You worked with LA-based singer-songwriter and activist, MILCK, who is known for her commentary on social issues involving systemic oppression and civil liberties. How did the two of you link up, and what was it like working with her on your track ‘Shhh’?
Well, like it normally is with sessions, when I go to any city, I’ll drop the label or publisher a note that I’m open for sessions and collaborations. They’ll send my music out to producers or other artists who they think might be a good fit – they’ll listen to my music and I’ll listen to theirs. If we both like each other’s music and are keen to work together, we’ll find a date to meet. So, that’s what happened with MILCK.
With her, it was very interesting because it was one of those very immediate connections. Within five minutes of meeting, she was spilling her life story, and it tends to be like this often with artists. Even though we don’t know each other well, you know that you only have this one day to dig really deep into your feelings. You end up getting to talk a lot and getting much deeper than you expect, and that was what it was like with MILCK.
She’s just an inspiration for how self-actualised she is. She’s quite a bit older than me, so she’s gotten to this point of maturity and knowing what she needs. That kind of clarity and precision in thinking is what I envy, at a point where I’m still constantly ruminating in my own emotions.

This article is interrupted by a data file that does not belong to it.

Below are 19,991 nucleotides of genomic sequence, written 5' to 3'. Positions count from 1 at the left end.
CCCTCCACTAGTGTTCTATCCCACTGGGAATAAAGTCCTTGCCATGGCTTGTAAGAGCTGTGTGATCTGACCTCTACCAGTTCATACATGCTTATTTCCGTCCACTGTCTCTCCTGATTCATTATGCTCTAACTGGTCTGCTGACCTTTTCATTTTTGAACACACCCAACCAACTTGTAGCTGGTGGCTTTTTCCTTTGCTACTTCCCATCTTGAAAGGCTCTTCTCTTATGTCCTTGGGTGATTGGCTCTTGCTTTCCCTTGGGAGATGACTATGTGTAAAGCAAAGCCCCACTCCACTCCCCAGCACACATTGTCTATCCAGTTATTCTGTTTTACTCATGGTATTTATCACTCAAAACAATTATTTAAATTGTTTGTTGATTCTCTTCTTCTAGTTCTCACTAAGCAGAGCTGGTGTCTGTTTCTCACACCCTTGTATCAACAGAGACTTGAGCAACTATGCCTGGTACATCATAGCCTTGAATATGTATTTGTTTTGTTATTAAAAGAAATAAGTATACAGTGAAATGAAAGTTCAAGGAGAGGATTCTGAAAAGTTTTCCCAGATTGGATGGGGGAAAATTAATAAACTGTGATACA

The themes explored in the record range from love and happiness to faith and joy. How and why do you choose to relive such personal and private feelings in such a public manner?
I think it’s okay because I’m not that famous so people aren’t as interested in my life than someone like Taylor Swift, for example. [Laughs] And honestly, so far, the kind of press attention are all very respectful – people don’t probe and I really appreciate it. They respect the art and they ask me about the music alone, the most they’ve gone is asking me to develop the themes more. So, it’s okay! Plus, this is the life I’ve chosen lah! [Laughs]
Being an artist, it’s not just about the publicness of it, it’s also about being hyper-aware of all your emotions. Sometimes, in order to make a good song, you have to go way deeper in your feelings than you probably like to, or than what’s healthy.Linying
I think that’s the laborious and dangerous part of being an artist. It’s easy to convince yourself that your feelings are the objective truth, but I’ve been trying to understand and manage that about myself. I have to understand that sometimes, just because you feel something, doesn’t mean that it’s the all-encompassing truth. Sometimes, a feeling is just a feeling and it’s confined to the moment, and, as an artist, you need to remember that and not indulge in the feelings excessively.